This acclaimed debut novel deserves all the great attention and accolades it’s received. Both a turn-the-page thriller and a literary investigation of a family’s survival from trauma, both recent and decades old, the writing elevates the story into deeper understandings of the nuances in family relationships and how they seep into every act of living.
A Small Revolution, by Jimin Han
In her startling debut novel, Jimin Han captures several genres at once—a terrifying thriller, a coming-of-age story of first love, a historical novel of 1980s Korea and Korean Americans, and a work of literature with an interesting structure and use of point-of-view that only ramps up the tension.
Pachinko, by Min Jin Lee
The accolades for this fine, epic novel are deserved. In her second novel, author Min Jin Lee follows members of a family (and many equally fascinating ancillary characters) from the Japanese Occupation era in Korea, to the Korean diaspora in Japan, up to 1989.
Ta Bom: Los Angeles’ Women-Owned Korean Brazilian Food Truck
When Ilse Marques Kim, a former model from Brazil, was laid off from Korea Air’s cargo department at LAX, she struggled to find work for over a year.
Profile of Tereza Lee
When asked how it makes her feel to be known as the “Original Dreamer” she responded, “I’m not sure it matters… some undocumented immigrants today are saying that they think the Dreamer rhetoric is something that throws our parents under the bus because it’s exclusive to a certain number of immigrants. We have to fight this one thing at a time and eventually we will fight for comprehensive immigration reform because that’s what this country really needs.”
Profile of Karen Kim
This past July, Karen was elected President of KALAGNY. In her short time in the position, Karen has already brought a renewed energy and vision to the over 30 year old association.
are you hungry are the sweetest words
Everyone says food is the universal language of love. Somehow I missed it. My family and I immigrated to the US when I was 8 years old and since then, all I could remember was that our days were a blur.
One Day in Early July 1950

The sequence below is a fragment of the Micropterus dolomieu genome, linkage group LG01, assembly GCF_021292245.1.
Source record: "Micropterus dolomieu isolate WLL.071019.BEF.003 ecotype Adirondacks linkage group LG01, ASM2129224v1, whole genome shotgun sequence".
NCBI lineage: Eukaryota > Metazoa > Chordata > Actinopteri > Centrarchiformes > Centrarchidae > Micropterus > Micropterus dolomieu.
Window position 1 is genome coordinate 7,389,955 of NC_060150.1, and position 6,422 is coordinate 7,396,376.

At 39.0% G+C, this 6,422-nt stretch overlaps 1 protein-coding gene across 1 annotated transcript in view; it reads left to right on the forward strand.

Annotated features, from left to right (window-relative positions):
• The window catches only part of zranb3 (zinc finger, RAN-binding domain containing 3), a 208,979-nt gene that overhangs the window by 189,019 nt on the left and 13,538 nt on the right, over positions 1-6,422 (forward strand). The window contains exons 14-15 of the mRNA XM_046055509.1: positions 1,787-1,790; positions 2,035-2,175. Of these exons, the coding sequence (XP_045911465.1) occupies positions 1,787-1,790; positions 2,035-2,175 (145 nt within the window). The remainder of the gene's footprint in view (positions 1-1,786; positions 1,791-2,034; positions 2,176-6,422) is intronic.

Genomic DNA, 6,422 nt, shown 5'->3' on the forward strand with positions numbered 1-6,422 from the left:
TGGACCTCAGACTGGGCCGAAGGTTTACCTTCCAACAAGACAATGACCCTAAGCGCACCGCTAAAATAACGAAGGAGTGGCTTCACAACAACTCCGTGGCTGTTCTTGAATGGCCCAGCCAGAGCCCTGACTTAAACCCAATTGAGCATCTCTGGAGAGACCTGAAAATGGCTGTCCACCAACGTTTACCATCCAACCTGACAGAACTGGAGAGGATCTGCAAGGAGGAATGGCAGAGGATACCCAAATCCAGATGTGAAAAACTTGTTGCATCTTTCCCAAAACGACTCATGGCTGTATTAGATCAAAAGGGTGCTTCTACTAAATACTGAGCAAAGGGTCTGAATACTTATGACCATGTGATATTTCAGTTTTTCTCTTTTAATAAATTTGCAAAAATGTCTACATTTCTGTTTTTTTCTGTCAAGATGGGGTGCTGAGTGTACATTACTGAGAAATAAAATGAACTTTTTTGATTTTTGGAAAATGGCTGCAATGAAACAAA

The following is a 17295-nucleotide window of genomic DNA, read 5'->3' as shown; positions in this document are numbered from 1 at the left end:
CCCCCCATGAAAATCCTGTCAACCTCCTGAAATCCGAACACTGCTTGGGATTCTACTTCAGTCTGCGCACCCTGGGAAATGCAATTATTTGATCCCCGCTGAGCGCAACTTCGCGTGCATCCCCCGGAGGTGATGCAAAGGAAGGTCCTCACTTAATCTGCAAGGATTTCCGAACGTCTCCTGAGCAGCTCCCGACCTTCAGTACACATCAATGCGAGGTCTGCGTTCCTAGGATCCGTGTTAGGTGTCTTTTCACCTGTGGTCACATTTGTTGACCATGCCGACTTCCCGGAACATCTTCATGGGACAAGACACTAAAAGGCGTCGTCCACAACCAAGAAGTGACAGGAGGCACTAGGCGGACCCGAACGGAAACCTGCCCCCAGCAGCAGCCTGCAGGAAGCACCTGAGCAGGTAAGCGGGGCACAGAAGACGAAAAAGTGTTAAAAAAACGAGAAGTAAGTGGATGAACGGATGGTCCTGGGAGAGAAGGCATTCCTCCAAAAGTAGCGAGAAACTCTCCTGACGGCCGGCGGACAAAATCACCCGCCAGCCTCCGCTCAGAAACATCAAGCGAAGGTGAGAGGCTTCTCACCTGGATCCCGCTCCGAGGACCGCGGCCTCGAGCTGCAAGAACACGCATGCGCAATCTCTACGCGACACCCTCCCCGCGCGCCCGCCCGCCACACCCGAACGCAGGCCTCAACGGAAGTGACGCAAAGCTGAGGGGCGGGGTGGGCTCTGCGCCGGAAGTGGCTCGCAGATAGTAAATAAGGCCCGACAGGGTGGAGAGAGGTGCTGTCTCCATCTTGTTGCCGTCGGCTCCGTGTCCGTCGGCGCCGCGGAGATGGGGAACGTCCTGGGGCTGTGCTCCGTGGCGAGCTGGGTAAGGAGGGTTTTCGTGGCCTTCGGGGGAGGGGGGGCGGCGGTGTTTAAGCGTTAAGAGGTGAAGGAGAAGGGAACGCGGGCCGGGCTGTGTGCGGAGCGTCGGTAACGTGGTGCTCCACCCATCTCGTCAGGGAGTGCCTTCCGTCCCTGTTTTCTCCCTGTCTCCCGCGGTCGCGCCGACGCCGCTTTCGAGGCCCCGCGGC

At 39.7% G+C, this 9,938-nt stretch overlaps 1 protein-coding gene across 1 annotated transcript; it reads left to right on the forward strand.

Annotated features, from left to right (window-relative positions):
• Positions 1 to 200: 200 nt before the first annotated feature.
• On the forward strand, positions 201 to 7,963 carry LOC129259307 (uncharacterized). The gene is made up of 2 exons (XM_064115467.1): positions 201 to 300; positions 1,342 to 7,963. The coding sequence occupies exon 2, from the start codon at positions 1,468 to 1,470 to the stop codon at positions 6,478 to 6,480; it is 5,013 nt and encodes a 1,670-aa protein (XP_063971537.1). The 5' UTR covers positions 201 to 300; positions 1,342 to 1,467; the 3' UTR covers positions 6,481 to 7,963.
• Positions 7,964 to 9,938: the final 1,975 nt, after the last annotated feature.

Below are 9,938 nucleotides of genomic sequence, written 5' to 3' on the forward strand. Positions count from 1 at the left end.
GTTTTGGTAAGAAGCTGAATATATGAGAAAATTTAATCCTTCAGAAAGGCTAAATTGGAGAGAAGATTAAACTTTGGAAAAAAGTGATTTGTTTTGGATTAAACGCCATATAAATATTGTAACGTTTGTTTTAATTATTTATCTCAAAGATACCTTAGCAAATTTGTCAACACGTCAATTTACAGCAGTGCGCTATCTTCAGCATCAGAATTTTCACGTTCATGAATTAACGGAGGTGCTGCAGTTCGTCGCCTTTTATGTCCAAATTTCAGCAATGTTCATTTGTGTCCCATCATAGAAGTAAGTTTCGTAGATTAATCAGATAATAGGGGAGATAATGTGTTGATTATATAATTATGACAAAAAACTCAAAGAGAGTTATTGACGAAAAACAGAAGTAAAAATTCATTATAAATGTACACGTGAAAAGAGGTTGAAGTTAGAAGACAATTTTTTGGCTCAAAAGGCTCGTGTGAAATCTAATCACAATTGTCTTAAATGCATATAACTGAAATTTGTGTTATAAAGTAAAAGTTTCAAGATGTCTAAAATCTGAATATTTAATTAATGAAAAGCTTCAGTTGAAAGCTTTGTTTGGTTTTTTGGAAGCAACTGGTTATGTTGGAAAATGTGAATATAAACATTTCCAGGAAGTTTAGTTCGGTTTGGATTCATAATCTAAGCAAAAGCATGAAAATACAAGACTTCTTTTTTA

It happened to me on a day in early July 1950. I was a student in the first grade of Bosung Middle School located in Hyaewha Dong, Seoul, Korea. At this point, I will explain Korean political and military situations.Korea was emancipated on August 15, 1945, out of Japanese occupation for 35 years since August 29, 1910. Korea has been divided between South and North Koreas soon after the Japanese Surrender on August 15, 1945, and South Korea established the Democratic Government on May 10, 1948, under the leadership of President Syngman Rhee. There was the complete and permanent division of the Korean Peninsula across the latitude of the 38th Parallel North and hostilities between these two divided Countries including the frequent military clashes.
The Story of Saber Fighters
It happened in the year of 1950 during the summer, possibly in late July. My mother, sister, and I were treading in a lonely country road heading to the village of Yongmun, Gyeonggi-do, where my sister and her family were living.
Heart & Seoul: Brace Yourself
As the parent of an Asian American child, do you brace yourself for that moment? Or what about as the parent of a Black child in America?
Heart & Seoul: Scenarios
Scenario one: Young boy’s mother dies of a long drawn out illness; just a few months later, his father also dies of a sudden and quick illness.
Racist, Offensive, Triggering
Why is it that every time a racist act or gesture is made against an Asian person we feel the need to excuse or give the benefit of the doubt to the transgressor?